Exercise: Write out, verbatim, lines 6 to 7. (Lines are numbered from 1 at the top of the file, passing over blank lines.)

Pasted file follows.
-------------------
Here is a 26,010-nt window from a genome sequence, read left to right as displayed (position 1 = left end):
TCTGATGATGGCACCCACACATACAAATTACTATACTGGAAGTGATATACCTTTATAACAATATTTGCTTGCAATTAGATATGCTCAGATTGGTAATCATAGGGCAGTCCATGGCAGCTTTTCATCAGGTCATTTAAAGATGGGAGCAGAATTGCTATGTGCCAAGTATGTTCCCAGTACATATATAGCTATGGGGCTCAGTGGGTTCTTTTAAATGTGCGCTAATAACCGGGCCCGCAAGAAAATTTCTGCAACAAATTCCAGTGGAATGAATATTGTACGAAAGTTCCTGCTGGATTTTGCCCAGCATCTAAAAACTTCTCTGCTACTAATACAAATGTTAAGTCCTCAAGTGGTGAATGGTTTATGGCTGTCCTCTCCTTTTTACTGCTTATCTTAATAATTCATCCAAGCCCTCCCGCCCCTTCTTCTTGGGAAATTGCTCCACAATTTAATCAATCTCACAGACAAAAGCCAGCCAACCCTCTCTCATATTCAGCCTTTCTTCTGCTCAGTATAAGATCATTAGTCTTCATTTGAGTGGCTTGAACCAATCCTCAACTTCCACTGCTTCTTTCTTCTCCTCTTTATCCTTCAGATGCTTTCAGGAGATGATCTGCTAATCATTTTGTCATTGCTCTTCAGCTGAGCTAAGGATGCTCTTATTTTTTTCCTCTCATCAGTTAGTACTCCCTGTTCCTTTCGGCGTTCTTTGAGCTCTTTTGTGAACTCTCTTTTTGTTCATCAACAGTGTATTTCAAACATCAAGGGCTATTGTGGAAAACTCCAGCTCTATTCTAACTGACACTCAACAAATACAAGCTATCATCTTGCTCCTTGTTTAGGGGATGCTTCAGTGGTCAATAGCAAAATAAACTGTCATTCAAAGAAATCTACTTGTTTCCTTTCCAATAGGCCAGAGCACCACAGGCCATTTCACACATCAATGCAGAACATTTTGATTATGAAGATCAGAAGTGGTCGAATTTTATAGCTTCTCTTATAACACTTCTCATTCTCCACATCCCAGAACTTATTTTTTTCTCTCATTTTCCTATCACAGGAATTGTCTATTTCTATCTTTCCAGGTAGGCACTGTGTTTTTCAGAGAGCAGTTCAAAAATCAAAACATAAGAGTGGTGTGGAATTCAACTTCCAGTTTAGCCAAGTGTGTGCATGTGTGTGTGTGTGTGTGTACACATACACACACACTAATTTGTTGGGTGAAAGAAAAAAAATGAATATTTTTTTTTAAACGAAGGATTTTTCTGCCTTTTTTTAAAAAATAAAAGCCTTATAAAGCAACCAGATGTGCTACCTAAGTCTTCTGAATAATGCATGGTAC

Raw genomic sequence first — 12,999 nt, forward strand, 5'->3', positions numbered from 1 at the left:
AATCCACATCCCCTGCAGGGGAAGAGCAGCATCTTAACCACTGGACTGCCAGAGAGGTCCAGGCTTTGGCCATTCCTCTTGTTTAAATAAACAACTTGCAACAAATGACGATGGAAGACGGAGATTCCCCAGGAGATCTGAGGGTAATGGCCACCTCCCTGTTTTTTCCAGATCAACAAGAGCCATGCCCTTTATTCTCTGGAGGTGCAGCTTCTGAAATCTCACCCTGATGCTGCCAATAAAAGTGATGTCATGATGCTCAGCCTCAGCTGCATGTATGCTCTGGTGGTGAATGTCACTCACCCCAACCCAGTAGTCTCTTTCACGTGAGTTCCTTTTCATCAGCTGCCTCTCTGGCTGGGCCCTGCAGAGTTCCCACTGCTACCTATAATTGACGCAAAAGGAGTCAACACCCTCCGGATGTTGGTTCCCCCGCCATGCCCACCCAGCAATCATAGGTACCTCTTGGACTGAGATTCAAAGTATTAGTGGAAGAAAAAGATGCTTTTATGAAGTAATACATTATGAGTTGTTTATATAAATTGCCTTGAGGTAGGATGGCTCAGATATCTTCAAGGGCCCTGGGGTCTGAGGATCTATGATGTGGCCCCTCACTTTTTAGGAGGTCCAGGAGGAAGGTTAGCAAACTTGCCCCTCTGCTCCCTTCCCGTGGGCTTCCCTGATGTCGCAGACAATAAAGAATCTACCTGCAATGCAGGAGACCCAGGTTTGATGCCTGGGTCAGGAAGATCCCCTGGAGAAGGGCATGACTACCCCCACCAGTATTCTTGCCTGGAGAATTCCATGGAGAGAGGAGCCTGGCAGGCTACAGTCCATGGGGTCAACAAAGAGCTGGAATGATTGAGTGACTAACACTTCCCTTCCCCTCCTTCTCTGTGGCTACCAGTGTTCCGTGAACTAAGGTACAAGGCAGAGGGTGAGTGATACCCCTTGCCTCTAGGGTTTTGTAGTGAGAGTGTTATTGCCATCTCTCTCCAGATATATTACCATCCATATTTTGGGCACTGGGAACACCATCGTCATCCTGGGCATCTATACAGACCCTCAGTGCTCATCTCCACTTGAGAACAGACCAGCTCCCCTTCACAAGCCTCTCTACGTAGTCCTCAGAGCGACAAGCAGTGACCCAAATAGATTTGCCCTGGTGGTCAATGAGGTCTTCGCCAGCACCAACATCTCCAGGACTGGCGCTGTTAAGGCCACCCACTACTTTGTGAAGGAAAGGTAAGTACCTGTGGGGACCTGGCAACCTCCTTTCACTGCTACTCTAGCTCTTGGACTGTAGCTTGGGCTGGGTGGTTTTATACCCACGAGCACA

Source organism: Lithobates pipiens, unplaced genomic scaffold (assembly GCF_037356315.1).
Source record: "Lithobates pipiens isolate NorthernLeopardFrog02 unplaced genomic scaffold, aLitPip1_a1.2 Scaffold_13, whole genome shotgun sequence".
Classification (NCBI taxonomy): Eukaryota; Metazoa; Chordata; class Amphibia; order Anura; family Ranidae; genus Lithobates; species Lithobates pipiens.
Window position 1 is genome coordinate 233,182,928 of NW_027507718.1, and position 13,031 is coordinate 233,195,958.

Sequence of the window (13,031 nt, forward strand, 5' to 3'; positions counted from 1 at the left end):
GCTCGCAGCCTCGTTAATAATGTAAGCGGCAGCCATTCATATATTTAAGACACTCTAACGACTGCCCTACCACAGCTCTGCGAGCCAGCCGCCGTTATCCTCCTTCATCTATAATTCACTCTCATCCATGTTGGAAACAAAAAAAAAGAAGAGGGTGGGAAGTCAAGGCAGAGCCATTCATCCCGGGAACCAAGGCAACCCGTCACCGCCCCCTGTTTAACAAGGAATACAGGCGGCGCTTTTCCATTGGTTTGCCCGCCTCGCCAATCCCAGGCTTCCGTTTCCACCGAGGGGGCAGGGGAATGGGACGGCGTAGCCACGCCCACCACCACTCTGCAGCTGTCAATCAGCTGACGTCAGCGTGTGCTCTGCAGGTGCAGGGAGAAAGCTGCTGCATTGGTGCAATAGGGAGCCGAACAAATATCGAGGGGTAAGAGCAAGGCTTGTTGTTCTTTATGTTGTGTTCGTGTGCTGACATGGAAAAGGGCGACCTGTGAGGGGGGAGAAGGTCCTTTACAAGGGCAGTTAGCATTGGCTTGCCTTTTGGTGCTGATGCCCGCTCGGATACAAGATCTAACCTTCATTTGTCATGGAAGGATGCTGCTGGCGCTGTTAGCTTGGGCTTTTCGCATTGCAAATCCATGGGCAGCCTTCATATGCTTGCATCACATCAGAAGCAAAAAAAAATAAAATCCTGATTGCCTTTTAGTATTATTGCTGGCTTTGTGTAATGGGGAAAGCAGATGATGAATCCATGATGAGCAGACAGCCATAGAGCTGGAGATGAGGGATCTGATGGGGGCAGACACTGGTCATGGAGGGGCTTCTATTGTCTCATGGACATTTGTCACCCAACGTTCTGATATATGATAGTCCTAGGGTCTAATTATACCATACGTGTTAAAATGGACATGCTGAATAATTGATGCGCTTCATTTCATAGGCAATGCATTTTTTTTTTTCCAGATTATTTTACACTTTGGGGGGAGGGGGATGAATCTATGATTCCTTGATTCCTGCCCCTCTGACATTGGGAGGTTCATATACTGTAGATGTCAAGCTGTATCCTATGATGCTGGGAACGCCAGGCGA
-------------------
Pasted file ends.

Source record: "Lithobates pipiens isolate NorthernLeopardFrog02 unplaced genomic scaffold, aLitPip1_a1.2 Scaffold_13, whole genome shotgun sequence".
Classification (NCBI taxonomy): Eukaryota; Metazoa; Chordata; class Amphibia; order Anura; family Ranidae; genus Lithobates; species Lithobates pipiens.